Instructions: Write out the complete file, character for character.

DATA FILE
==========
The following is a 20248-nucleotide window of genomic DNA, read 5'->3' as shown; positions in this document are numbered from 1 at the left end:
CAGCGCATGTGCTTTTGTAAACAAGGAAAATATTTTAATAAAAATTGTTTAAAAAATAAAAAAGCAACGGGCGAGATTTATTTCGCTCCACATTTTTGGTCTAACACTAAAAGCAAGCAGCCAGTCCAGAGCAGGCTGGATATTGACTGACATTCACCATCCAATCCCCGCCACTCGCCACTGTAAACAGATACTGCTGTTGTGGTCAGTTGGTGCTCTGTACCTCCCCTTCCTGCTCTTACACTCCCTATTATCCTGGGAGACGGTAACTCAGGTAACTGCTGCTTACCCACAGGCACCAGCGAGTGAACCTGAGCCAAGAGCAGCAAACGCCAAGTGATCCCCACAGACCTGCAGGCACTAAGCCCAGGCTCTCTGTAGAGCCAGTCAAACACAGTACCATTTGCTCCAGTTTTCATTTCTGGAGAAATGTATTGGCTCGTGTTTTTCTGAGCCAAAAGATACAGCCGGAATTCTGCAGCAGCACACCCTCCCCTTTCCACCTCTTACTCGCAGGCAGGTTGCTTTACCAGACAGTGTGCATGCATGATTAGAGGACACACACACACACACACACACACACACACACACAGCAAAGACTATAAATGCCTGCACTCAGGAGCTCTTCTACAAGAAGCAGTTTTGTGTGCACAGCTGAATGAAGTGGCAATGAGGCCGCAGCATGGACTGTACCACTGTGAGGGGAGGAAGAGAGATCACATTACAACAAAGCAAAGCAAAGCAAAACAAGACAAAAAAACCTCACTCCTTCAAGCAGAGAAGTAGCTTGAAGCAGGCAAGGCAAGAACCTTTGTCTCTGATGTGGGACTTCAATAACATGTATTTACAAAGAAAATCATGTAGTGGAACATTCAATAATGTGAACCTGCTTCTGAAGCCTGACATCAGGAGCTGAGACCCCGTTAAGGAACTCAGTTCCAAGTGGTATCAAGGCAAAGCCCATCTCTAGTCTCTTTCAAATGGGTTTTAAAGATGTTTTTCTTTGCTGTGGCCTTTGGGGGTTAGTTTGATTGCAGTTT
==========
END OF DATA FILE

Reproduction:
The following is a 20248-nucleotide window of genomic DNA, read 5'->3' as shown; positions in this document are numbered from 1 at the left end:
CAGCGCATGTGCTTTTGTAAACAAGGAAAATATTTTAATAAAAATTGTTTAAAAAATAAAAAAGCAACGGGCGAGATTTATTTCGCTCCACATTTTTGGTCTAACACTAAAAGCAAGCAGCCAGTCCAGAGCAGGCTGGATATTGACTGACATTCACCATCCAATCCCCGCCACTCGCCACTGTAAACAGATACTGCTGTTGTGGTCAGTTGGTGCTCTGTACCTCCCCTTCCTGCTCTTACACTCCCTATTATCCTGGGAGACGGTAACTCAGGTAACTGCTGCTTACCCACAGGCACCAGCGAGTGAACCTGAGCCAAGAGCAGCAAACGCCAAGTGATCCCCACAGACCTGCAGGCACTAAGCCCAGGCTCTCTGTAGAGCCAGTCAAACACAGTACCATTTGCTCCAGTTTTCATTTCTGGAGAAATGTATTGGCTCGTGTTTTTCTGAGCCAAAAGATACAGCCGGAATTCTGCAGCAGCACACCCTCCCCTTTCCACCTCTTACTCGCAGGCAGGTTGCTTTACCAGACAGTGTGCATGCATGATTAGAGGACACACACACACACACACACACACACACACACACAGCAAAGACTATAAATGCCTGCACTCAGGAGCTCTTCTACAAGAAGCAGTTTTGTGTGCACAGCTGAATGAAGTGGCAATGAGGCCGCAGCATGGACTGTACCACTGTGAGGGGAGGAAGAGAGATCACATTACAACAAAGCAAAGCAAAGCAAAACAAGACAAAAAAACCTCACTCCTTCAAGCAGAGAAGTAGCTTGAAGCAGGCAAGGCAAGAACCTTTGTCTCTGATGTGGGACTTCAATAACATGTATTTACAAAGAAAATCATGTAGTGGAACATTCAATAATGTGAACCTGCTTCTGAAGCCTGACATCAGGAGCTGAGACCCCGTTAAGGAACTCAGTTCCAAGTGGTATCAAGGCAAAGCCCATCTCTAGTCTCTTTCAAATGGGTTTTAAAGATGTTTTTCTTTGCTGTGGCCTTTGGGGGTTAGTTTGATTGCAGTTT